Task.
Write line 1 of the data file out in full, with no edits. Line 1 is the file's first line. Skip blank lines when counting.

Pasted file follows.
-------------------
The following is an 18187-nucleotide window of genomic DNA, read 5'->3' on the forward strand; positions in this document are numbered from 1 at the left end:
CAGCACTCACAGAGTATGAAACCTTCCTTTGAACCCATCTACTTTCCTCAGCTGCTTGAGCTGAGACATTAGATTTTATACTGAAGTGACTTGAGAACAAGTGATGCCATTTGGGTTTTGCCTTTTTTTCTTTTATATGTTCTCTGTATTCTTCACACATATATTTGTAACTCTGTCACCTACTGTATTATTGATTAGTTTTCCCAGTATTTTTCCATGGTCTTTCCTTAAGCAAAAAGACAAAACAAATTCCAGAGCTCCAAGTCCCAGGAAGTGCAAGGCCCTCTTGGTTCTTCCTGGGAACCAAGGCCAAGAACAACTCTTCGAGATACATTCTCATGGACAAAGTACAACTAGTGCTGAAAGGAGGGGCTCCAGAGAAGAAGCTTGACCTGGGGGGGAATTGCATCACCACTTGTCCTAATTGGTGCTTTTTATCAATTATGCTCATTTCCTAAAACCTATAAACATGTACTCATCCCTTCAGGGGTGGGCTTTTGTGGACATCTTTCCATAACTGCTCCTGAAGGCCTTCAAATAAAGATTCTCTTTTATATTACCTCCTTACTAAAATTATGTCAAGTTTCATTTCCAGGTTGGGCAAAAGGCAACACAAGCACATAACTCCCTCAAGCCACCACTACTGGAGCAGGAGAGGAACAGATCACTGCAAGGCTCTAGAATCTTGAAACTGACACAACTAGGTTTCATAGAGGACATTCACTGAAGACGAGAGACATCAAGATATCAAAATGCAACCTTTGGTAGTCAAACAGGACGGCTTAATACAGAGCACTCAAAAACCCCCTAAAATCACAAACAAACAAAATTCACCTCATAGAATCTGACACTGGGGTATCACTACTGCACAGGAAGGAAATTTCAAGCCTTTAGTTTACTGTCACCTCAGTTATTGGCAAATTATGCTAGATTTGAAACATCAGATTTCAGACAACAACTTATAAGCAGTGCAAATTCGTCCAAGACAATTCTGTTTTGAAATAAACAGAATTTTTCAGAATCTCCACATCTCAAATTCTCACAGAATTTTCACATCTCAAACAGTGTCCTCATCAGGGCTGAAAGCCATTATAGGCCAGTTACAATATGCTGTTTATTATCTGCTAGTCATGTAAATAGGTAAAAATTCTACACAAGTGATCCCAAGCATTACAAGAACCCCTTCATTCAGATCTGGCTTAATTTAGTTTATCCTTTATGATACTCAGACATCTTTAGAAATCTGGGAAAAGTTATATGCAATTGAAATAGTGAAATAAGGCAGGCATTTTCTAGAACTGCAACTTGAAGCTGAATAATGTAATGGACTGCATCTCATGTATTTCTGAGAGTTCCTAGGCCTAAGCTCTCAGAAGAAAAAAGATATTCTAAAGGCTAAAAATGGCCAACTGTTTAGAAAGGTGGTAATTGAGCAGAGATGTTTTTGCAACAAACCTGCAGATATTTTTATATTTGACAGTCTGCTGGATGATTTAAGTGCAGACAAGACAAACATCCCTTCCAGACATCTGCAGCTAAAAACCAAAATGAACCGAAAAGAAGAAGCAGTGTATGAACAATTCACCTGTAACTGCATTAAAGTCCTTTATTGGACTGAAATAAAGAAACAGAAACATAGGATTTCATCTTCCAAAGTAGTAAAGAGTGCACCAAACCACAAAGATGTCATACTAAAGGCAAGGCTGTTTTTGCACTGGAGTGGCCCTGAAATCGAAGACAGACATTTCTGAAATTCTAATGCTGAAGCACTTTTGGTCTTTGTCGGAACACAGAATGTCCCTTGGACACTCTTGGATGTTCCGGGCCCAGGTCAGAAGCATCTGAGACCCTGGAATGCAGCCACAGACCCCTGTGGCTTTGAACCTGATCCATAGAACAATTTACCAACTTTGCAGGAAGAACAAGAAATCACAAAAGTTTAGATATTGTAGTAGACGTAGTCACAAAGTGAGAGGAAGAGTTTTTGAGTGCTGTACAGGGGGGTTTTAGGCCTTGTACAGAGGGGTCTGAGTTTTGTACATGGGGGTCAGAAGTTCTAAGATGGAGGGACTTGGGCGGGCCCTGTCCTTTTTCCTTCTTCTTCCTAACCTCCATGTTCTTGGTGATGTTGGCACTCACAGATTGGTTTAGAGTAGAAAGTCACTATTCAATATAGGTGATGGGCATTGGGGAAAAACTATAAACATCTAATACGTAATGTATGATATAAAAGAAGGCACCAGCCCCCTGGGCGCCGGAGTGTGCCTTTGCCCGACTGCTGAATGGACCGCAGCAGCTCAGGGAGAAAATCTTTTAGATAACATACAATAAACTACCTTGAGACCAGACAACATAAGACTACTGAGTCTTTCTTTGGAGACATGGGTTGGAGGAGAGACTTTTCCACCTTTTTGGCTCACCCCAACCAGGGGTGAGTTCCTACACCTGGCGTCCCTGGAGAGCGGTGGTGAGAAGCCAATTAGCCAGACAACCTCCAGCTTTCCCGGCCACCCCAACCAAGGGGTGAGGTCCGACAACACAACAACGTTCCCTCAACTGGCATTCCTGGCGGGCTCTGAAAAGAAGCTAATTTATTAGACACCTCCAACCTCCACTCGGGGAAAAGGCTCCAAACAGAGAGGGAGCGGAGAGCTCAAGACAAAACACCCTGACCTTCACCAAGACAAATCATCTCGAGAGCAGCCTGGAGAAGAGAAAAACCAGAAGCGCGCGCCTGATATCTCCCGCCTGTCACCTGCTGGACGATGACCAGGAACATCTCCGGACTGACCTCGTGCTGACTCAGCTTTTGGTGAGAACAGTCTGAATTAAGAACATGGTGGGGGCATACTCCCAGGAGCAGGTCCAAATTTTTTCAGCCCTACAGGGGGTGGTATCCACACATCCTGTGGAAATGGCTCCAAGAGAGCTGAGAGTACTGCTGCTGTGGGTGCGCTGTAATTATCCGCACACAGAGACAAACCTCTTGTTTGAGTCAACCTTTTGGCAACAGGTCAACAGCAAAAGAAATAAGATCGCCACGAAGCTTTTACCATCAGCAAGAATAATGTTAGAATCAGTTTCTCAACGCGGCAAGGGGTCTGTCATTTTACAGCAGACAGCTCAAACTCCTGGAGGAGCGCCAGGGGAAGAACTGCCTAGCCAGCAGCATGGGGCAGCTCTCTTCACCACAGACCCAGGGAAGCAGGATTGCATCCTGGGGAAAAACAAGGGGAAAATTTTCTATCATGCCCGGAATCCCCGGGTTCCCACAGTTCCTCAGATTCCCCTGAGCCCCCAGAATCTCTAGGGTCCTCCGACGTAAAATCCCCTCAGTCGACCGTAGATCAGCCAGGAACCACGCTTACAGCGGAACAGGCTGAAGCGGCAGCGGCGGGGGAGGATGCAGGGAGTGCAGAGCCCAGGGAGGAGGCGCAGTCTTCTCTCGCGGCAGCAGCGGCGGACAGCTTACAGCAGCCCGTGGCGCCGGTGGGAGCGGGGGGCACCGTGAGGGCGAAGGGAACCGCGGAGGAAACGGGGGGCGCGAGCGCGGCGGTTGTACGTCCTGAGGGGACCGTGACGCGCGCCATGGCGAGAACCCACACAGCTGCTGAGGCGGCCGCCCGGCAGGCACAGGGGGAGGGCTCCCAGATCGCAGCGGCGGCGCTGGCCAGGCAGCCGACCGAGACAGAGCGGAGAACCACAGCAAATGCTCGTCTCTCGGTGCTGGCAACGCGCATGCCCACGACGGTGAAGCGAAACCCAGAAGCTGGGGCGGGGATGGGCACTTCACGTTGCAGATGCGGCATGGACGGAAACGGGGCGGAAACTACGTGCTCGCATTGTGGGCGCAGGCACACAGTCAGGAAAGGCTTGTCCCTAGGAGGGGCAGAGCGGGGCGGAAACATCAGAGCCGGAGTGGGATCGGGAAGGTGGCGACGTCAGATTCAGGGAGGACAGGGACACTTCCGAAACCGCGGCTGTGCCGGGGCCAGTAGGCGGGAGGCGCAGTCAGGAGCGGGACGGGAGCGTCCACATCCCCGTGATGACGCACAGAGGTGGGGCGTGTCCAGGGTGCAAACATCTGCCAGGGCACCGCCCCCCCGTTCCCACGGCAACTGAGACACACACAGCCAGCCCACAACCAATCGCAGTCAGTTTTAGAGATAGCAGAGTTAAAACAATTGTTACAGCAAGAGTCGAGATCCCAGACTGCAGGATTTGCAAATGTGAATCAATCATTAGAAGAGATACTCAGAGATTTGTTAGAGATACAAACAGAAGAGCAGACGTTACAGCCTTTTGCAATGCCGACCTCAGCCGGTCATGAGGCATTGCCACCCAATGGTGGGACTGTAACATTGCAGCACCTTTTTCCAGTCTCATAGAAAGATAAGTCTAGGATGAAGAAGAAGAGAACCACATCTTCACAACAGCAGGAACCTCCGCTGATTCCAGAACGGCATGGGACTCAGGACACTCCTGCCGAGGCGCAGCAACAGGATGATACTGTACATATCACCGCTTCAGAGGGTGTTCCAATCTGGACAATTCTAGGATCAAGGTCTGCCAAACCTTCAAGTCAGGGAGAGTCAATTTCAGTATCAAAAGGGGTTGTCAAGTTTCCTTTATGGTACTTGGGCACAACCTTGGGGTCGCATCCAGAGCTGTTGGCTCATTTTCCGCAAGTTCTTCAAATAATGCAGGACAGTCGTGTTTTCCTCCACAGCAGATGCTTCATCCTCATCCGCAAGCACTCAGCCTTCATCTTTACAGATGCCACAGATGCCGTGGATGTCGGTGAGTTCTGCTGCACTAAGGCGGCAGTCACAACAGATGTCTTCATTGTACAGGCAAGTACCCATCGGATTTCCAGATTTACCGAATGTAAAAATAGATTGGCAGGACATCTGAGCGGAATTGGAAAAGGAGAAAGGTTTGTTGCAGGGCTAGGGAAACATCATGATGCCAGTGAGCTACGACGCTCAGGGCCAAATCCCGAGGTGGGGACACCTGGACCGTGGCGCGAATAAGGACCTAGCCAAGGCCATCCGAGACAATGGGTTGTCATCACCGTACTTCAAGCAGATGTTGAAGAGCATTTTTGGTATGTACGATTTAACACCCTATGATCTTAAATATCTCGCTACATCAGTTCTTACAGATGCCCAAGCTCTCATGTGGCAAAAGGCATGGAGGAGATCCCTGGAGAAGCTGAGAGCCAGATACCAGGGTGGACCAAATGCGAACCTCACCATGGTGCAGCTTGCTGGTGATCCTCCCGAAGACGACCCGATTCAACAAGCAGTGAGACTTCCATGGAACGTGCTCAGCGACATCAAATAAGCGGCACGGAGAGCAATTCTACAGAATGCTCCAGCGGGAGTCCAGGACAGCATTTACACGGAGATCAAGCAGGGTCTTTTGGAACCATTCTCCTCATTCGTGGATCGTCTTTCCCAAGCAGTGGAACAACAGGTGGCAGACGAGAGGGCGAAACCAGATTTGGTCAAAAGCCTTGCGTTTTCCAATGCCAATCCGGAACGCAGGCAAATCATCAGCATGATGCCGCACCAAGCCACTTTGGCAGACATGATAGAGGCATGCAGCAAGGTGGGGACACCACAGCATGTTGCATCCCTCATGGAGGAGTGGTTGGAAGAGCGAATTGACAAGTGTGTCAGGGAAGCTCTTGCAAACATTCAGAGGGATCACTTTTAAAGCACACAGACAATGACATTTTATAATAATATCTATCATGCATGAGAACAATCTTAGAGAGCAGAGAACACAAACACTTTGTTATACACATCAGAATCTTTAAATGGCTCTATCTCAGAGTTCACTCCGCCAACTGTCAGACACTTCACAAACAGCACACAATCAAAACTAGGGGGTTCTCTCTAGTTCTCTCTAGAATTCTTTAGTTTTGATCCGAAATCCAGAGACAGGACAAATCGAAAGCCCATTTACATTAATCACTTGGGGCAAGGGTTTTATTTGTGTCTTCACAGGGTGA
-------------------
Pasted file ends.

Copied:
The following is an 18187-nucleotide window of genomic DNA, read 5'->3' on the forward strand; positions in this document are numbered from 1 at the left end: